Value Investing Principles
How to Shop for Real Stock Market Bargains
Baltimore, believe it or not is the home to the famous streak.
And I'm not talking about Cal Ripken's famous run or Johnny Unitas' mark of 47 straight games with a touchdown pass.
Instead, I'm talking about the investment streak of a life time for Legg Mason's Bill Miller. His Legg Mason Value Prime (MUTF: LMVTX) mutual fund beat the S&P 500 for 15 straight years, making him a legend in the world of value stock investing.
But as impressive as Miller's run was, it ended just like all streaks do. Miller eventually came up short in 2006 with a 5.6% return while the S&P delivered 15.8%. And unfortunately for Miller and his investors, it has been downhill for his legend ever since.
In fact, Miller latest bungle was loading up on shares of Freddie and Fannie as late as this summer costing his shareholders big time. In 12 short months both of them have fallen by over 98%.
Miller's fund—not surprisingly—has fallen right along with them, as some other bad bets on "values" never materialized either. In fact, Miller's famous fund is down some 48% in the last 15 months.
That's not exactly easy to do in a diversified fund—especially one built on value.
But despite Miller's recent trials with this time-tested style, value investing lives on. The key however, as Miller has found out is sticking to the value plan. And doubling down like some desperate gambler isn't exactly part of it.
What are the Core Value Investing Principles?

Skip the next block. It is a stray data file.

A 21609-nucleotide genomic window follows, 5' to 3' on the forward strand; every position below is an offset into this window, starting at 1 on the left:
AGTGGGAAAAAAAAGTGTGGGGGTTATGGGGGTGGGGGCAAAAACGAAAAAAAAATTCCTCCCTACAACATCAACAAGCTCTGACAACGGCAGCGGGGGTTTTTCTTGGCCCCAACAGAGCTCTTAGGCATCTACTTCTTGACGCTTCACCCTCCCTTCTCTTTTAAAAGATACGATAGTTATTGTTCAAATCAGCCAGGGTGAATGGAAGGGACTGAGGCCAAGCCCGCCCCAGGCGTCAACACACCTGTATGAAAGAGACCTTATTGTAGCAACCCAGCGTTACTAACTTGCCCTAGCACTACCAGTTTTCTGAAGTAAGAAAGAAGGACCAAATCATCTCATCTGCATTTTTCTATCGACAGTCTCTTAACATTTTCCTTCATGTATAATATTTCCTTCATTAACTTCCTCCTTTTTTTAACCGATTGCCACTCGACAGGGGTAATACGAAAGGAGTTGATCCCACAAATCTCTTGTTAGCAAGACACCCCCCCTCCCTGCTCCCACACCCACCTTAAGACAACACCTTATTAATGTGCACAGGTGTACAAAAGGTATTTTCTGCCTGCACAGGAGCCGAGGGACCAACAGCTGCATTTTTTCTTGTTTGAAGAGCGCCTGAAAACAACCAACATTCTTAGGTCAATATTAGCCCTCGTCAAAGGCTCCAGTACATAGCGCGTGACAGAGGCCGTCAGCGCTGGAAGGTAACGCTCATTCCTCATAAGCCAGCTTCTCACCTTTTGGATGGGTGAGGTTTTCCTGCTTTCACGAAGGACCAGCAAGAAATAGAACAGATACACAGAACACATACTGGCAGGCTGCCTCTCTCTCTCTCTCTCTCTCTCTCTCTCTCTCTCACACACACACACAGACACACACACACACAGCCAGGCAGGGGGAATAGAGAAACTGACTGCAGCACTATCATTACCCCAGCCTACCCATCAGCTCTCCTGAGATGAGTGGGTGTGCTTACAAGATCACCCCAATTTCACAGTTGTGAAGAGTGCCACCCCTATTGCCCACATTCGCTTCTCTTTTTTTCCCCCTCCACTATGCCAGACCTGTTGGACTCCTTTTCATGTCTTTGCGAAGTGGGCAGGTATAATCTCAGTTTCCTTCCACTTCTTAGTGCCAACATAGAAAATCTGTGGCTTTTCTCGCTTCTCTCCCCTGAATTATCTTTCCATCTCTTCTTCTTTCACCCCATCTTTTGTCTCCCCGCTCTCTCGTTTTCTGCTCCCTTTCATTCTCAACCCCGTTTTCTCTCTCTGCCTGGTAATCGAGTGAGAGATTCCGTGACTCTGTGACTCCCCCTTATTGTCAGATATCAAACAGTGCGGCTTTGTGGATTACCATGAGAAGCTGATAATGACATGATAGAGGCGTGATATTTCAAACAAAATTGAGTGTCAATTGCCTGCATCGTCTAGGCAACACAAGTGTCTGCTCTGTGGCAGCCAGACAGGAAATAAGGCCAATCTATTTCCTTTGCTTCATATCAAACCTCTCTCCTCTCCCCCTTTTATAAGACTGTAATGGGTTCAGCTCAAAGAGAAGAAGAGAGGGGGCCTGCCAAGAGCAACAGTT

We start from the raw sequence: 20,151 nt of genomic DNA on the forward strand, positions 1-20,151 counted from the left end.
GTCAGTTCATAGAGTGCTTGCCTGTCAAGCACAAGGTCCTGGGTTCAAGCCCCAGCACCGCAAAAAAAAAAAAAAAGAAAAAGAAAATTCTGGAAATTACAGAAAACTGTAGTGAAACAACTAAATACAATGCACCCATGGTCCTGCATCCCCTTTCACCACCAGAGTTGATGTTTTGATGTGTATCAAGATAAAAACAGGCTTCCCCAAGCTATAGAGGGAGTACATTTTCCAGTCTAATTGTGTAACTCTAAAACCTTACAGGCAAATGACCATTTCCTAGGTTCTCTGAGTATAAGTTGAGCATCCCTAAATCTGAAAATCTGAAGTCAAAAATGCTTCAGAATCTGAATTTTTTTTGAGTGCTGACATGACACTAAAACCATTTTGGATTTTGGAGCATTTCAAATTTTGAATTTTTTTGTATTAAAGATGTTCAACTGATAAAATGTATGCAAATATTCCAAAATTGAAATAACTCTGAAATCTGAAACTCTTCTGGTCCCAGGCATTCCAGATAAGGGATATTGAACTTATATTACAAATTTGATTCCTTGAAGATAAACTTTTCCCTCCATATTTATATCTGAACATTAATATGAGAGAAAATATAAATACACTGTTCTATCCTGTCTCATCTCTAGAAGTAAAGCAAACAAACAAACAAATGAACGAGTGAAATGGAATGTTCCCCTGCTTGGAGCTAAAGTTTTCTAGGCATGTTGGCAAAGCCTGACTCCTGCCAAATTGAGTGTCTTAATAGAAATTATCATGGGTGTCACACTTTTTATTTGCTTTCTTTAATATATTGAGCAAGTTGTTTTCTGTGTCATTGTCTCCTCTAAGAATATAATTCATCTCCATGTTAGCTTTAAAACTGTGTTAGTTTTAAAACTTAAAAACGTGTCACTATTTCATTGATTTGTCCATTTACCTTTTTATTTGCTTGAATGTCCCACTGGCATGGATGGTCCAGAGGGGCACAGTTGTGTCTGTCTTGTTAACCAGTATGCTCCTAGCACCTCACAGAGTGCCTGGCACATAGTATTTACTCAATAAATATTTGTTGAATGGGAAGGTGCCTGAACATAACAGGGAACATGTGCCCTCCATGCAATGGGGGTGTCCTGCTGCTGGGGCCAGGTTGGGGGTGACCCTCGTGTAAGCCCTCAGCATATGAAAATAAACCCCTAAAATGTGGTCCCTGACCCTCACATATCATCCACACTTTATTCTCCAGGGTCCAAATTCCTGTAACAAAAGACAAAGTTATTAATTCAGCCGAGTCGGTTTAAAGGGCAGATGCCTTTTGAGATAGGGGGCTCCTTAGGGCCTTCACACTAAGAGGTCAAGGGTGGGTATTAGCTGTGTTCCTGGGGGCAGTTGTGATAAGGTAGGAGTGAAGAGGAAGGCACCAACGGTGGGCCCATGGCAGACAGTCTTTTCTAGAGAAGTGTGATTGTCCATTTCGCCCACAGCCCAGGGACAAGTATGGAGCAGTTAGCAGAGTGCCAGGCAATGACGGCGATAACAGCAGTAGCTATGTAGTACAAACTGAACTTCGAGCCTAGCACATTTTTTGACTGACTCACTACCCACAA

And at is core, the plan is as simple as the man who devised it—Benjamin Graham. It is to buy companies at a deep discount to their intrinsic value.
That involves a fundamental analysis of a company's balance sheet. So typically, value investors select stocks with lower-than-average price-to-book or price-to-earnings ratios and/or high dividend yields.
The key here, of course, is the business model, and in that respect a true value investor is never interested in companies that lose money.
And while that may seem pretty obvious to some, the biggest mistake retail investors make is chasing companies that have never booked a profit. I see it all the time.
It's risky and it's wrong.
Not surprisingly, one of Graham's greatest students was none other than Warren Buffett himself.
His value legend is untarnished so far as he has racked up one terrific buy after another. And while there have been a few flubs, there is a lot to learn about investing by looking at the way "the Oracle" determines value.
Investing in Value Stocks with Warren Buffett
So how does he do it, buying companies and investing on the cheap?
Well in short, Buffet keeps it as simple as possible and he's incredibly patient, moving only when the markets are so far in his favor that he can hardly lose. And while numerous books have been written about him, a few of Buffett's many tenets for successful value investing stand out.
These are a few of them - investment questions that when answered properly have helped Buffet cement his reputation as the best value investor in the business.